One year ago, I wrote in these pages about how as a millennial mother of three I don’t have a home in either political party. I wrote that the Republican Party — where I’ve spent most of my political life — had been particularly disappointing given its “pro-family” and “pro-life” rhetoric and yet failing to support vulnerable mothers and children. That, unfortunately, hasn’t changed much, even in the contentious and politically challenging aftermath of the Supreme Court’s decision to overturn Roe v. Wade.
But over the past year, schisms have emerged within the GOP about family policy, including a debate over problem itself. That gives me some hope that the party is — finally — grappling with this problem. Sometimes this discussion is framed in terms of economics and family affordability, other times as a cultural phenomenon of declining marriage and birthrates, or something more amorphous but arguably more on point — declining hope and generalized anxiety among parents with young children.
These debates represent progress, however incremental, that family policy has gone from something that the GOP doesn’t really focus on to something that party leaders are beginning to chew on and test out various approaches.
To get there, Republicans will have to start asking the right questions, and that will be harder to do if more people like me leave the party. But that’s not happening yet. Here’s what they’re getting wrong.
The emergent GOP “family feud” was on full display this summer when the American Enterprise Institute (where I used to work) hosted an event with several of its scholars who debated whether it is more costly to raise a family in America now relative to forty years ago. The guest and provocateur was an in-the-family GOP dissenter: Oren Cass of American Compass, former deputy policy director for Mitt Romney’s presidential campaign.
Cass has produced a “Cost of Thriving” index (COTI), claiming that it’s become more costly to raise a family now than in 1985, which as far as I can tell is no magical starting point — although it is my birth year, so I don’t mind it. Cass calculates how many weeks it would take a male worker to afford a basket of middle-class family expenses, including food, housing, health care, transportation and higher education. In 1985, COTI was about 40, meaning a man would need to work for nearly 40 weeks to support a family on his income. In 2022, COTI was 62 — more than the number of weeks in a year. Cass’ conclusion: middle-class status essentially cannot be reached on one income.
For fiscal conservatives, this message was never going to go down easy. The unchallenged assertion that it has become more costly to raise a family has the potential to open the floodgates for new government programs and spending. Thus, Scott Winship and Angela Rachidi of AEI presented government data aimed at undermining Cass’ argument, showing instead that household incomes have risen over the last four decades once taxes and government benefits are accounted for. They also made pointed corrections to Cass’ index, such as not using the sticker price of college for higher education costs, or including the average spending on healthcare insurance instead of bundling employer and employee contributions. After the event, paper last fall, lands somewhere between Cass and Winship. Certain child-related costs are increasing more than income for many low-income households (in particular for renters and families needing childcare outside the home). An increase in single parenting compounds affordability challenges, and existing government supports don’t reach many low-income families and in other cases, have made affordability challenges worse. (More on that shortly.) But limiting the debate to economics — and especially attempting to compare today’s childrearing costs to past generations — is unsatisfyingly insufficient to determine what support families need to flourish today.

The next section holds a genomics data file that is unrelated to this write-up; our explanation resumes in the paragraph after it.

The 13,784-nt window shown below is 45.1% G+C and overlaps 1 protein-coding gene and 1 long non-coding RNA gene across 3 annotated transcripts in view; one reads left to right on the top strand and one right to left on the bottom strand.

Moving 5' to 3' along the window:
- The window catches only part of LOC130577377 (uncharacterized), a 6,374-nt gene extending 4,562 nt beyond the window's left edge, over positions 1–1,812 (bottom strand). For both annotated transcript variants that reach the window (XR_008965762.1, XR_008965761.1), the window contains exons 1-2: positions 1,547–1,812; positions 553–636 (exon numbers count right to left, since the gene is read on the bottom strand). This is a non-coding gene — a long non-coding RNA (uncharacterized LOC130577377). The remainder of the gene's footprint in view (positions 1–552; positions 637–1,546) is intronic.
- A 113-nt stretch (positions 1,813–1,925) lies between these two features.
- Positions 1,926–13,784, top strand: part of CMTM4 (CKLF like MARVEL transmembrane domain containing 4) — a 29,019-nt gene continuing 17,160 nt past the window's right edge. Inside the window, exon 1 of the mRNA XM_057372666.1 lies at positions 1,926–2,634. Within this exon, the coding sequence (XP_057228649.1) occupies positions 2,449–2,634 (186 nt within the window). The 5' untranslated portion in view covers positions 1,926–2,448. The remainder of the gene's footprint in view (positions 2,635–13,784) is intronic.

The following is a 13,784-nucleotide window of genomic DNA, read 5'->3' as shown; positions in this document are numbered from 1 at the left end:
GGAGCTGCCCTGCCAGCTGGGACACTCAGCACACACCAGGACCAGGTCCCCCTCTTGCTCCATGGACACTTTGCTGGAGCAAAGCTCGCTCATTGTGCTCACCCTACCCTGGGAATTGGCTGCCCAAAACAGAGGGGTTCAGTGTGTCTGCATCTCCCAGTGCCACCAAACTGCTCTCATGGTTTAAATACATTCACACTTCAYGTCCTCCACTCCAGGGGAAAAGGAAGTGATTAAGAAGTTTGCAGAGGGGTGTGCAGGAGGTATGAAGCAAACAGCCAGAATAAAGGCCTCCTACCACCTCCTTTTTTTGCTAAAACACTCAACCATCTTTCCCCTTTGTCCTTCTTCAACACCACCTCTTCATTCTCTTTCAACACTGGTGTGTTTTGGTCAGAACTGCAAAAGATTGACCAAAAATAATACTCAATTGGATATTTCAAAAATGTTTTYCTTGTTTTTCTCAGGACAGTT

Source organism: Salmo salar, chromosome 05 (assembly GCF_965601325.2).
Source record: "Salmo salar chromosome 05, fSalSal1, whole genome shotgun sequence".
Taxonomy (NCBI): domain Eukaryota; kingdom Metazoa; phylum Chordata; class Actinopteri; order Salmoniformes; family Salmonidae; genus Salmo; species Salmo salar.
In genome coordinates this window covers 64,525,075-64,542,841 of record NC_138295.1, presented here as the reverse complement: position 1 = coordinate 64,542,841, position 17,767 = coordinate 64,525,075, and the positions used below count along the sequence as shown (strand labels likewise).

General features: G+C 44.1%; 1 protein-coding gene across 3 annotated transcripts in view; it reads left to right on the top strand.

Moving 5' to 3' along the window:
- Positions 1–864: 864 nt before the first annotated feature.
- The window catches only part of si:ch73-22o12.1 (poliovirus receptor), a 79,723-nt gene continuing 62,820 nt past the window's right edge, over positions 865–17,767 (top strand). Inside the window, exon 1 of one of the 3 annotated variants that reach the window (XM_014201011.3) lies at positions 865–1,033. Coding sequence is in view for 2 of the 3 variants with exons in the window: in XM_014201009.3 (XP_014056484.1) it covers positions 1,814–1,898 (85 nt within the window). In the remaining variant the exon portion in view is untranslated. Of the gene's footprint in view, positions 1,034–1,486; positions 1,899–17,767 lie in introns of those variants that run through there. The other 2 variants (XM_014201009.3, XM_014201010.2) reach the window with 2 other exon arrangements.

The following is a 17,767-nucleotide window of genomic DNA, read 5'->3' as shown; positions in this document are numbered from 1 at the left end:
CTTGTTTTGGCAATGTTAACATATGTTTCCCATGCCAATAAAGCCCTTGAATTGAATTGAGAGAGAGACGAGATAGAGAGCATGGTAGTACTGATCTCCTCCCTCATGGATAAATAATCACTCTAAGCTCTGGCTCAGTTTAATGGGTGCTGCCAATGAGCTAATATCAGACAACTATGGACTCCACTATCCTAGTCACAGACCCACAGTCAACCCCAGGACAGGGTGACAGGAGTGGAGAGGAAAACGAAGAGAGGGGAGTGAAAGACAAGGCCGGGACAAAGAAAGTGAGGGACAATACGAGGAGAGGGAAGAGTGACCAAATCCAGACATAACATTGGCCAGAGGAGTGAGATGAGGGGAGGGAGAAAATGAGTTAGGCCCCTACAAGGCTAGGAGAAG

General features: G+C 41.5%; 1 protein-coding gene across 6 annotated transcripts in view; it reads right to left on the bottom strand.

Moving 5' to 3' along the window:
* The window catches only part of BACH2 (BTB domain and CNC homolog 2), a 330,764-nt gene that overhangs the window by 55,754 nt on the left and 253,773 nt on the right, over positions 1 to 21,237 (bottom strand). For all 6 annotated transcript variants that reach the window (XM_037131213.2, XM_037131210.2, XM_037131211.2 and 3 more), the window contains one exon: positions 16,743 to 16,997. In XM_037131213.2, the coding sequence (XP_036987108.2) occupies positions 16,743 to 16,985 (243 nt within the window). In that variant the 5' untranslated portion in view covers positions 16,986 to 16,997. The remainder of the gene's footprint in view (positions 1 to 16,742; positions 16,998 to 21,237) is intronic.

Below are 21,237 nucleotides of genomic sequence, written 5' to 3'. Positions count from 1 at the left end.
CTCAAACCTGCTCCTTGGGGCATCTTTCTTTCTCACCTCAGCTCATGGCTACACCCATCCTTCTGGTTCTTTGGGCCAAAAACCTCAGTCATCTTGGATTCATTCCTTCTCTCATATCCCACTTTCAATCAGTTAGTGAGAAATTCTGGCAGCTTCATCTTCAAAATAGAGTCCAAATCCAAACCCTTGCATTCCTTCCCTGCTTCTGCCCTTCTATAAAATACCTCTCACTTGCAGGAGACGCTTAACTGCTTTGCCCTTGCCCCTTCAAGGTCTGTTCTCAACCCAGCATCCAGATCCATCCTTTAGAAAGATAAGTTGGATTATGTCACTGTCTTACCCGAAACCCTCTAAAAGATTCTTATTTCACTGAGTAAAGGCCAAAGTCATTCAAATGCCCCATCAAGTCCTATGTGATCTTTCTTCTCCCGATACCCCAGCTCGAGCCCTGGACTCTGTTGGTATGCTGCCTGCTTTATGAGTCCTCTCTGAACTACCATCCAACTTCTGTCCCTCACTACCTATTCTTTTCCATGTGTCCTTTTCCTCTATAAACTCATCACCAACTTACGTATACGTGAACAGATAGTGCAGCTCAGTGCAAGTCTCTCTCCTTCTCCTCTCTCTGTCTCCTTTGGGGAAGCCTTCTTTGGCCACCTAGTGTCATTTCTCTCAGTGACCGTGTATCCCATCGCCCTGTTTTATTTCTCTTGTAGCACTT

The reality is there’s no number, no index, no magical inflection point even should one side “win” the economic analysis. Stasis or marginal improvement doesn’t necessarily indicate that things are good. The trend line is not determinant of whether action or inaction is needed, whether the metric is COTI or median household income.
Even if the economic well-being of families has dramatically improved over the last four decades would that mean no further interventions are warranted? Consider that child poverty has actually fallen to record lows, which would suggest that we can shift our focus elsewhere. But even with those improvements, children remain the most impoverished demographic in America. Is that status quo acceptable? Consider also that few if any parents had paid parental leave back in the 1980s. (I often hear that as a reason to not create such a policy now.) But the research is robust that paid leave leads to a host of economic and health benefits for infants and parents. Ideally, we want our children to have more opportunity, more security than what we’ve had. If we have the ability to improve the next generation’s lives, even to the point of being better than ours, isn’t that worth pursuing?
If the end goal is making policy that addresses the real challenges affecting families, that requires a much broader discussion. At the AEI event, Rachidi, my former colleague and coauthor, tried to argue that point, noting that there has been a measurable decline in social capital in terms of marriage and friendships, and how that may make people feel more economically exposed even if their income is stable or higher after taxes and transfers. She was onto something.
The truth is that costs and income are only part of the story, and so far the Republican “family feud” has failed to grapple well with this reality. In June, Pew Research released a report, “Parenting in America Today,” that looked at what parents worry about. The top concern was mental health. Nearly three quarters of parents told the researchers that they are concerned about their children being anxious or depressed, with 40 percent saying they were extremely concerned. This is not an unfounded concern; historic levels of teenage anxiety have been widely reported, especially among girls. More than half of parents report being extremely or somewhat concerned about their child being bullied or attacked, and a quarter of all parents are extremely or very concerned that their child will be shot. This is something new, and it’s deeply stressful for families.